Crossing the red line

As the international community looks on, Syria's terrible conflict is getting worse

Syria's civil war has seen at least 70,000 deaths till date, according to UN estimates. It has displaced almost three million people internally, while forcing several thousands to flee across the country's borders. Having begun with the Arab uprisings more than two years ago, the conflict has endured regime change in a number of states. Now there appears to be limited but growing evidence that chemical weapons have been used, albeit on a small scale, by government troops. Although there's no conclusive proof yet, this would be the "red line" US President Barack Obama had warned the Bashar al-Assad regime to not cross, and a war crime if proven. The US has acknowledged that its intelligence agencies believe "with varying degrees of confidence" that the nerve agent sarin has been used.

The Syrian conflict has resisted international intervention partly because of the inability of the UN Security Council to act in the face of stiff Russian and Chinese opposition. And partly because of US hesitation to rush into another Iraq-like military venture and undo its painstaking image makeover in the region. Attempts at tipping the balance between the regime and the rebels had, therefore, to resort to diplomatic alternatives like recognising the opposition and increasing non-lethal aid to the rebels, who now control the larger territory. The constraints on the international community have emboldened Assad and allowed fundamentalist forces to increasingly take over the rebel space.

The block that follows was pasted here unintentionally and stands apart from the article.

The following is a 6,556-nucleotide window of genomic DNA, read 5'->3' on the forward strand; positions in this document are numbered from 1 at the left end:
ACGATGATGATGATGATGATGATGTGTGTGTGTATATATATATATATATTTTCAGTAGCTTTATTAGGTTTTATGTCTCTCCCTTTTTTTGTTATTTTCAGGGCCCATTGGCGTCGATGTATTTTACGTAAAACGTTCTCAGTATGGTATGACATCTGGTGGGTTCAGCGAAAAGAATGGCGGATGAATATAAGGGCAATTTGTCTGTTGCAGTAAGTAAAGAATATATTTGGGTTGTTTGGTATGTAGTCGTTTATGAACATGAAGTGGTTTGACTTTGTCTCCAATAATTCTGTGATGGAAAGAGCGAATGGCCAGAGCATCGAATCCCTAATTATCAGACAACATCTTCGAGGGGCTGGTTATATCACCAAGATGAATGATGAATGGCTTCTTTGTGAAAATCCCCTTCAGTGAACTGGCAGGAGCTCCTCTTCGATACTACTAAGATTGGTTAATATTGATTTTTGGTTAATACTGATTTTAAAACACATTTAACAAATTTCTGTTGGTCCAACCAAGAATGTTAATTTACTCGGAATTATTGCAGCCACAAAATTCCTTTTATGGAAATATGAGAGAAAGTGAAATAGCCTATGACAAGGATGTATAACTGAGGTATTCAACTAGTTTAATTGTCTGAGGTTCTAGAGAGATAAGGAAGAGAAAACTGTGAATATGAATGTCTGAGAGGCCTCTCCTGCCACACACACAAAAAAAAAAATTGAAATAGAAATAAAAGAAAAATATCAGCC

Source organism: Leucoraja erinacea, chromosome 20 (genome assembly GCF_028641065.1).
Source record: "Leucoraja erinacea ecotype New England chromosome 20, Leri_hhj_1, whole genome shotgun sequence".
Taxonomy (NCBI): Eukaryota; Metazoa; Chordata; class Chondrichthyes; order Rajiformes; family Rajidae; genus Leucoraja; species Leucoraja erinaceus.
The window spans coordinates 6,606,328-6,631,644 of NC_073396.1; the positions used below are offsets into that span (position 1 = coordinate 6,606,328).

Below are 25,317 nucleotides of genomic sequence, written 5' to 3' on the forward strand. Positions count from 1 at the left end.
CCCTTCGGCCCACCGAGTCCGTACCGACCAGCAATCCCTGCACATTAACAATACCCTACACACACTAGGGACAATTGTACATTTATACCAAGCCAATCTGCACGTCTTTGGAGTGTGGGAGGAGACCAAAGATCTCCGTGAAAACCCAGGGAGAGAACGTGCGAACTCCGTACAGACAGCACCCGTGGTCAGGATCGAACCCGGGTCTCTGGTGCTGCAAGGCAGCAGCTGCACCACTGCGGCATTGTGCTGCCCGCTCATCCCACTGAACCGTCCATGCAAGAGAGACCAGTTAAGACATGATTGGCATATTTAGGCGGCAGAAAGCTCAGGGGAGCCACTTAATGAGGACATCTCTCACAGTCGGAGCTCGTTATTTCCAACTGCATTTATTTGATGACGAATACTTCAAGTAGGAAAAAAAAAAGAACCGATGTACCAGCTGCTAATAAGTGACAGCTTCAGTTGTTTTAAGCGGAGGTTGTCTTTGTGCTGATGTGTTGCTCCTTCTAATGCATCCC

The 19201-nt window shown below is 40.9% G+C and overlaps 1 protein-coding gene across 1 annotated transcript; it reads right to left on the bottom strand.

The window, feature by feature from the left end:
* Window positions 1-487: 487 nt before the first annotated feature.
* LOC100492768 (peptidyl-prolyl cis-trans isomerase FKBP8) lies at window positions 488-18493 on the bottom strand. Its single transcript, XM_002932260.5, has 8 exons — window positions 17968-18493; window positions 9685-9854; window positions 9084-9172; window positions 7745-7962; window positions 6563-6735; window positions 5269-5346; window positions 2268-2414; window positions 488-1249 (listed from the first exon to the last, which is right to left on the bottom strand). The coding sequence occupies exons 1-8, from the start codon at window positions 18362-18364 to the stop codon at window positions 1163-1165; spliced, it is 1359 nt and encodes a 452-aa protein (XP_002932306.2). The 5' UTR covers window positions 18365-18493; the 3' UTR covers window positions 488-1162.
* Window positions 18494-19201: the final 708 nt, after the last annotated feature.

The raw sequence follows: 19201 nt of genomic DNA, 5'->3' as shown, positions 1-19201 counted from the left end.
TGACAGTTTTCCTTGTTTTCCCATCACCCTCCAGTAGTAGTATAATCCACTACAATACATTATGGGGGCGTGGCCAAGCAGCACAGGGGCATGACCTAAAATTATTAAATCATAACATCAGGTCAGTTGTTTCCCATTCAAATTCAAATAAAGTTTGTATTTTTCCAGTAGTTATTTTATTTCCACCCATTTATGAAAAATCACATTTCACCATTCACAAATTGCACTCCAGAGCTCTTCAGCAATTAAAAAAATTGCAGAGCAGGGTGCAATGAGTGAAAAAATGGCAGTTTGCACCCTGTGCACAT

Obama's cautious approach has drawn criticism from both Republicans at home and those advocating overt military aid to the rebels. To stem Syria's humanitarian tragedy, the remaining options are a UN endorsed no-fly zone and a halt to arms transfers to the regime. Meanwhile, soil samples and victims' photos will need further analysis for conclusive proof of the use of chemical weapons.

Please read our terms of use before posting comments
TERMS OF USE: The views expressed in comments published on are those of the comment writer's alone. They do not represent the views or opinions of The Indian Express Group or its staff. Comments are automatically posted live; however, reserves the right to take it down at any time. We also reserve the right not to publish comments that are abusive, obscene, inflammatory, derogatory or defamatory.